PORTLAND, Ore. -- The city of Portland has launched into a fight akin to David versus Goliath; deciding unanimously Wednesday to sue the companies that make and distribute prescription pain medicines like Oxycontin and Vicodin.

Portland city councilors say it's an attempt to get back the millions of taxpayer dollars spent on overdoses and addiction to these pills.

This week Clark County, Washington, commissioners decided they're also suing to get back taxpayer funds. Multnomah County has filed as well, along with hundreds of other municipalities around the country. The crux? Big pharma knew these pills are addictive and have deceived doctors and consumers into continuing to take them.

Opioids are a leading cause of our homeless crisis. Addiction to pills can lead to harder drugs like heroin, loss of jobs, and a place to live. City officials say over 3,400 emergency calls of opioid overdoses come in a year in Portland. That's ambulance bills that go unpaid, hourly pay of police and firefighters, and the cost of 400 shots of the overdose-reversing drug Narcan adding up to millions of taxpayer dollars, all traced back to pills from your doctor.

Mayor Ted Wheeler made an impassioned speech in front of city council Wednesday. "At the same time, drug manufacturers have shown a reckless disregard for the danger their products pose. Drug companies continue to take in profits while cities like Portland are faced with significant budget shortfalls," Wheeler said.

The Portland City Council voted unanimously to hire a private law firm to help sue these big pharma companies to recoup city funds spent on the devastation from prescription pain meds like Oxycontin, Vicodin, Fentanyl and codeine. In both the case of the city of Portland and Clark County, which has also hired a private Seattle firm, those lawyers will only be paid if the city recovers damages in a settlement or trial.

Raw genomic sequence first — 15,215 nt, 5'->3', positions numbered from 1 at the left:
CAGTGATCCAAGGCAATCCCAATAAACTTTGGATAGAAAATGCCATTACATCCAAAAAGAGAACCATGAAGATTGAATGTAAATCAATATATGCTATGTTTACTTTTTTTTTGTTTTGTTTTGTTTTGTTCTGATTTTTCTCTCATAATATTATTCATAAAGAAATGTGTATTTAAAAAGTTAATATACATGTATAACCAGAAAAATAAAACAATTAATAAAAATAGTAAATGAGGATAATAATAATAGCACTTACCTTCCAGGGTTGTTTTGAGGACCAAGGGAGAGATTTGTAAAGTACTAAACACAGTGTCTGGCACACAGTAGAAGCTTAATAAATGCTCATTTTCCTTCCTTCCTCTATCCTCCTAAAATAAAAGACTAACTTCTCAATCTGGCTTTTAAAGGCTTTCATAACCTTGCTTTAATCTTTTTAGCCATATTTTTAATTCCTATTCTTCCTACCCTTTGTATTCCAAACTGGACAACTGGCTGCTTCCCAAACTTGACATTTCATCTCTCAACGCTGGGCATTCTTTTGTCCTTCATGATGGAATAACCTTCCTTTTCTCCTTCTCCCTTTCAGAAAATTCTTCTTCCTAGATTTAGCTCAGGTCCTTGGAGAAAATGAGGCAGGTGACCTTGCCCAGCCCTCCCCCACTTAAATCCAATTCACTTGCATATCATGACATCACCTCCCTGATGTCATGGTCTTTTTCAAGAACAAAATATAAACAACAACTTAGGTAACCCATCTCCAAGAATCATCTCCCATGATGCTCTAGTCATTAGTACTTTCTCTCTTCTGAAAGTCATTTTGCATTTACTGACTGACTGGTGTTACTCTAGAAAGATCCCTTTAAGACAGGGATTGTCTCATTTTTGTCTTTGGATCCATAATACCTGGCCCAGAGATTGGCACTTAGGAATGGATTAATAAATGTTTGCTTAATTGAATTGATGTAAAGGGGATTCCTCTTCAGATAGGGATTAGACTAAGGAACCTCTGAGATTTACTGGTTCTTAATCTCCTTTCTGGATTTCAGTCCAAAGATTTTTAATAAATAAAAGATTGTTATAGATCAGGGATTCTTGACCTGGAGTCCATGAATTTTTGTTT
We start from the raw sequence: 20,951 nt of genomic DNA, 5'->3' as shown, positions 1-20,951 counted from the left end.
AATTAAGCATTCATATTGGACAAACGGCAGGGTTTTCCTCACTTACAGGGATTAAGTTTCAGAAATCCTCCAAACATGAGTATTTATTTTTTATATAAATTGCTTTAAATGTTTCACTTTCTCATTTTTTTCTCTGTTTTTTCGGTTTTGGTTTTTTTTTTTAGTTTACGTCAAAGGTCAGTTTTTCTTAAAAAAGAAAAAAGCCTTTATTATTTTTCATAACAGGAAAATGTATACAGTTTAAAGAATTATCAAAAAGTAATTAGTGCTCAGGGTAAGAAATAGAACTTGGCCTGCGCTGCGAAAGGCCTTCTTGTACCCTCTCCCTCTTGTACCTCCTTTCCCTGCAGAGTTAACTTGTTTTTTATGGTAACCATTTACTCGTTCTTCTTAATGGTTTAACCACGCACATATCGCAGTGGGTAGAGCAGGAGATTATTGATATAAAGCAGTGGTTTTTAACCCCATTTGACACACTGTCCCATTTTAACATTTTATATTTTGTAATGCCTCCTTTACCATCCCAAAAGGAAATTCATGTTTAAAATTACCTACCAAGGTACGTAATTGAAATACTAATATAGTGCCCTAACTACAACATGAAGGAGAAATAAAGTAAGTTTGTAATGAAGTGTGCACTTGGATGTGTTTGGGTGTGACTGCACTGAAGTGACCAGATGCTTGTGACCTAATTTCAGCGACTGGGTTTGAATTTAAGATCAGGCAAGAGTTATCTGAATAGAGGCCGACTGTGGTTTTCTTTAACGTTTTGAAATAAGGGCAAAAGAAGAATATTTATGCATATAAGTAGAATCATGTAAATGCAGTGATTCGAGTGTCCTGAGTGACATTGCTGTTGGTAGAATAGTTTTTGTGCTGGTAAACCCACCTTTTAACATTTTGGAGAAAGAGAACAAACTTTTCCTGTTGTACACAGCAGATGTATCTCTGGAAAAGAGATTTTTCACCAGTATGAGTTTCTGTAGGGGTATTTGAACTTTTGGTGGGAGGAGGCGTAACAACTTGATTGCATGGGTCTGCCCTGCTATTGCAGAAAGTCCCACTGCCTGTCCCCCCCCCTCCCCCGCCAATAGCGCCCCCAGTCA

Prescription pain pills have flooded the marketplace. What used to be saved for only the terminally ill or cancer patients, is now readily given for daily aches and pains. The CDC says 16,800 people died from prescription opioids in 2016, more than any year on record.

Portland's lawsuit alleges consumer deception, criminal negligence, even racketeering is a new legal tactic that's spreading. About 400 cities and counties in 26 states are also suing opioid makers and distributors.

"Your money is paying the cost of opioid addiction that, in part, fueled the profits of pharmaceutical companies, there's no doubt about that," said former U.S. attorney for Oregon Dwight Holton. Holton is now the CEO of Lines for Life, a regional nonprofit preventing substance abuse and suicide. He understands both the legal angle of the suit, and the critical need to stop the push of these addictive drugs. "Cities and counties around the nation are starting to demand that pharma companies come to the table and take some responsibility and help be a part of the solution."

He hopes the movement works, but says it's going to be tough.

"I have found the pharmaceutical companies to be very resistant to taking serious responsibility for their role in this. I understand they didn't intentionally spread addiction and disease, that they didn't intentionally spread the devastation that comes with addiction, but the fact is they profited by billions and billions of dollars from opioid addiction and it's time for them to be at the table, helping us with constructive solutions to this crisis."

As for the response from the drug makers, Purdue Pharma, one of the biggest companies told NBC News: "We are an industry leader in the development of abuse-deterrent technology, advocating for the use of prescription drug monitoring programs and supporting access to Naloxone (Narcan)-- all important components for combating the opioid crisis."

The city of Portland's lawsuit won't ask for a specific dollar amount, even though they say the city spends millions on it per year. Once the case is officially filed in U.S. District Court in Oregon, it'll be transferred to a judge in Ohio who is handling hundreds of these claims, to join a multi-district litigation.